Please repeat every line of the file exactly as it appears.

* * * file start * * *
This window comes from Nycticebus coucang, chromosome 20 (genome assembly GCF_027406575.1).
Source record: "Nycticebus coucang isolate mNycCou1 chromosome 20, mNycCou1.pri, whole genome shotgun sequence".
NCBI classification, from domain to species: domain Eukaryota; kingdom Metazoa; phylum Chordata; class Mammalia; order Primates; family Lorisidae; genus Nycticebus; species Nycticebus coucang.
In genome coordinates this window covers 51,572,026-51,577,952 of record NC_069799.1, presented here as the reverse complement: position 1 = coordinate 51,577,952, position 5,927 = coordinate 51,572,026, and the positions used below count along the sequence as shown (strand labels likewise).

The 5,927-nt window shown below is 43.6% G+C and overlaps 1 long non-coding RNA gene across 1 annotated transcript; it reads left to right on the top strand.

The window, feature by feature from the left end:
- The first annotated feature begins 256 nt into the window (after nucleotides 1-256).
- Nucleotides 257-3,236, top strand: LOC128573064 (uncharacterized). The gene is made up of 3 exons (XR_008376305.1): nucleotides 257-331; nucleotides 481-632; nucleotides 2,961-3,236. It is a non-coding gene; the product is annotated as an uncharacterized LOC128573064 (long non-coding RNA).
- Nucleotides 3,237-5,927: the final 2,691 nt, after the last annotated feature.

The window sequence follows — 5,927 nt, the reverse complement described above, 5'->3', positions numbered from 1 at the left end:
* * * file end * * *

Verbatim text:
This window comes from Nycticebus coucang, chromosome 20 (genome assembly GCF_027406575.1).
Source record: "Nycticebus coucang isolate mNycCou1 chromosome 20, mNycCou1.pri, whole genome shotgun sequence".
NCBI classification, from domain to species: domain Eukaryota; kingdom Metazoa; phylum Chordata; class Mammalia; order Primates; family Lorisidae; genus Nycticebus; species Nycticebus coucang.
In genome coordinates this window covers 51,572,026-51,577,952 of record NC_069799.1, presented here as the reverse complement: position 1 = coordinate 51,577,952, position 5,927 = coordinate 51,572,026, and the positions used below count along the sequence as shown (strand labels likewise).

The 5,927-nt window shown below is 43.6% G+C and overlaps 1 long non-coding RNA gene across 1 annotated transcript; it reads left to right on the top strand.

The window, feature by feature from the left end:
- The first annotated feature begins 256 nt into the window (after nucleotides 1-256).
- Nucleotides 257-3,236, top strand: LOC128573064 (uncharacterized). The gene is made up of 3 exons (XR_008376305.1): nucleotides 257-331; nucleotides 481-632; nucleotides 2,961-3,236. It is a non-coding gene; the product is annotated as an uncharacterized LOC128573064 (long non-coding RNA).
- Nucleotides 3,237-5,927: the final 2,691 nt, after the last annotated feature.

The window sequence follows — 5,927 nt, the reverse complement described above, 5'->3', positions numbered from 1 at the left end: